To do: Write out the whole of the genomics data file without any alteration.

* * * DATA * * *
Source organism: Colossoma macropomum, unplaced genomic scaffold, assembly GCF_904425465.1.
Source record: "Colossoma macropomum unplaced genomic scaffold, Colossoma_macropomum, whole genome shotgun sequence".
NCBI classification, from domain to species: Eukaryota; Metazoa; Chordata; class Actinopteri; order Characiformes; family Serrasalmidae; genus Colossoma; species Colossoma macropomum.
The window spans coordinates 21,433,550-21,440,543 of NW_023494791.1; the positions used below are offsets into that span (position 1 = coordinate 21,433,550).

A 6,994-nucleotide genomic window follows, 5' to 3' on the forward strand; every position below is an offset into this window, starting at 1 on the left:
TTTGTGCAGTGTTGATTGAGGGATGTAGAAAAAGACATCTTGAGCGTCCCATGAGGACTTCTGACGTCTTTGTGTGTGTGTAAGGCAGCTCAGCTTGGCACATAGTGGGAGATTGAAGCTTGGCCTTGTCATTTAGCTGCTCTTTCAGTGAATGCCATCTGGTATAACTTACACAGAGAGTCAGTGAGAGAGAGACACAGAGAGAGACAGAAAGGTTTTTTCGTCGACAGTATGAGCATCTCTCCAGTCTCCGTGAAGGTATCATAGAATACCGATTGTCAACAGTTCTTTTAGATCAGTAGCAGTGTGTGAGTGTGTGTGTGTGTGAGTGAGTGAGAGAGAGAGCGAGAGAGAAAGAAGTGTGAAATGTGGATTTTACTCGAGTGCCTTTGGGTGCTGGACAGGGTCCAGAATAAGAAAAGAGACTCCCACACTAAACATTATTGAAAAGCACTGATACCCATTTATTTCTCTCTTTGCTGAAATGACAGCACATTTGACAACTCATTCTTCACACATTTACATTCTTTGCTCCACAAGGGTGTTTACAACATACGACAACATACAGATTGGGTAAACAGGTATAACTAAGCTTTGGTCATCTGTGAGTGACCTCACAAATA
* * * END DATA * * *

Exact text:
Source organism: Colossoma macropomum, unplaced genomic scaffold, assembly GCF_904425465.1.
Source record: "Colossoma macropomum unplaced genomic scaffold, Colossoma_macropomum, whole genome shotgun sequence".
NCBI classification, from domain to species: Eukaryota; Metazoa; Chordata; class Actinopteri; order Characiformes; family Serrasalmidae; genus Colossoma; species Colossoma macropomum.
The window spans coordinates 21,433,550-21,440,543 of NW_023494791.1; the positions used below are offsets into that span (position 1 = coordinate 21,433,550).

A 6,994-nucleotide genomic window follows, 5' to 3' on the forward strand; every position below is an offset into this window, starting at 1 on the left:
TTTGTGCAGTGTTGATTGAGGGATGTAGAAAAAGACATCTTGAGCGTCCCATGAGGACTTCTGACGTCTTTGTGTGTGTGTAAGGCAGCTCAGCTTGGCACATAGTGGGAGATTGAAGCTTGGCCTTGTCATTTAGCTGCTCTTTCAGTGAATGCCATCTGGTATAACTTACACAGAGAGTCAGTGAGAGAGAGACACAGAGAGAGACAGAAAGGTTTTTTCGTCGACAGTATGAGCATCTCTCCAGTCTCCGTGAAGGTATCATAGAATACCGATTGTCAACAGTTCTTTTAGATCAGTAGCAGTGTGTGAGTGTGTGTGTGTGTGAGTGAGTGAGAGAGAGAGCGAGAGAGAAAGAAGTGTGAAATGTGGATTTTACTCGAGTGCCTTTGGGTGCTGGACAGGGTCCAGAATAAGAAAAGAGACTCCCACACTAAACATTATTGAAAAGCACTGATACCCATTTATTTCTCTCTTTGCTGAAATGACAGCACATTTGACAACTCATTCTTCACACATTTACATTCTTTGCTCCACAAGGGTGTTTACAACATACGACAACATACAGATTGGGTAAACAGGTATAACTAAGCTTTGGTCATCTGTGAGTGACCTCACAAATA